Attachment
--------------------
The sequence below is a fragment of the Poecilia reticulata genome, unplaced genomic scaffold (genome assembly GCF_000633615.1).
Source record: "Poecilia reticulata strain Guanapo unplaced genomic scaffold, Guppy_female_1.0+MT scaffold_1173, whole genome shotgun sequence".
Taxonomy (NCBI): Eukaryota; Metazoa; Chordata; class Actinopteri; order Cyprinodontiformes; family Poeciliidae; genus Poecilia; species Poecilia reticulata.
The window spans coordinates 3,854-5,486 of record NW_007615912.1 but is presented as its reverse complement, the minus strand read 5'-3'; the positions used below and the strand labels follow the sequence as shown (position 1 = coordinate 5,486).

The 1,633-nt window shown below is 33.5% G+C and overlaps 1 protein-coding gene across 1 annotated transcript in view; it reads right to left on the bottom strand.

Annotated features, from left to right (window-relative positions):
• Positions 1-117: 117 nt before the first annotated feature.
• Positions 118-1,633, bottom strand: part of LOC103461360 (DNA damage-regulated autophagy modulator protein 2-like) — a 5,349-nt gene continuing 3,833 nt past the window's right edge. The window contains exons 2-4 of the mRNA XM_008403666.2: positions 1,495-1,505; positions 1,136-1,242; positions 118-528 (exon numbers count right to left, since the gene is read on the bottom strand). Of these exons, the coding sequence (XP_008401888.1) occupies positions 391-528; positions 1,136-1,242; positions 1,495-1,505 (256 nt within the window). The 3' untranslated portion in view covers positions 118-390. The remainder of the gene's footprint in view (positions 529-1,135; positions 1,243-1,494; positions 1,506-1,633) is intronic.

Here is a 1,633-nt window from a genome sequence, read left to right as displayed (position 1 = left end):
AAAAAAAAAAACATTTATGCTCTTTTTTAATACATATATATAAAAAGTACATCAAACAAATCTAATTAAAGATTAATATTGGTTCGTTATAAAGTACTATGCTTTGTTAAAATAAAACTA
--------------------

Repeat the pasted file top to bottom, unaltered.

The sequence below is a fragment of the Poecilia reticulata genome, unplaced genomic scaffold (genome assembly GCF_000633615.1).
Source record: "Poecilia reticulata strain Guanapo unplaced genomic scaffold, Guppy_female_1.0+MT scaffold_1173, whole genome shotgun sequence".
Taxonomy (NCBI): Eukaryota; Metazoa; Chordata; class Actinopteri; order Cyprinodontiformes; family Poeciliidae; genus Poecilia; species Poecilia reticulata.
The window spans coordinates 3,854-5,486 of record NW_007615912.1 but is presented as its reverse complement, the minus strand read 5'-3'; the positions used below and the strand labels follow the sequence as shown (position 1 = coordinate 5,486).

The 1,633-nt window shown below is 33.5% G+C and overlaps 1 protein-coding gene across 1 annotated transcript in view; it reads right to left on the bottom strand.

Annotated features, from left to right (window-relative positions):
• Positions 1-117: 117 nt before the first annotated feature.
• Positions 118-1,633, bottom strand: part of LOC103461360 (DNA damage-regulated autophagy modulator protein 2-like) — a 5,349-nt gene continuing 3,833 nt past the window's right edge. The window contains exons 2-4 of the mRNA XM_008403666.2: positions 1,495-1,505; positions 1,136-1,242; positions 118-528 (exon numbers count right to left, since the gene is read on the bottom strand). Of these exons, the coding sequence (XP_008401888.1) occupies positions 391-528; positions 1,136-1,242; positions 1,495-1,505 (256 nt within the window). The 3' untranslated portion in view covers positions 118-390. The remainder of the gene's footprint in view (positions 529-1,135; positions 1,243-1,494; positions 1,506-1,633) is intronic.

Here is a 1,633-nt window from a genome sequence, read left to right as displayed (position 1 = left end):
AAAAAAAAAAACATTTATGCTCTTTTTTAATACATATATATAAAAAGTACATCAAACAAATCTAATTAAAGATTAATATTGGTTCGTTATAAAGTACTATGCTTTGTTAAAATAAAACTA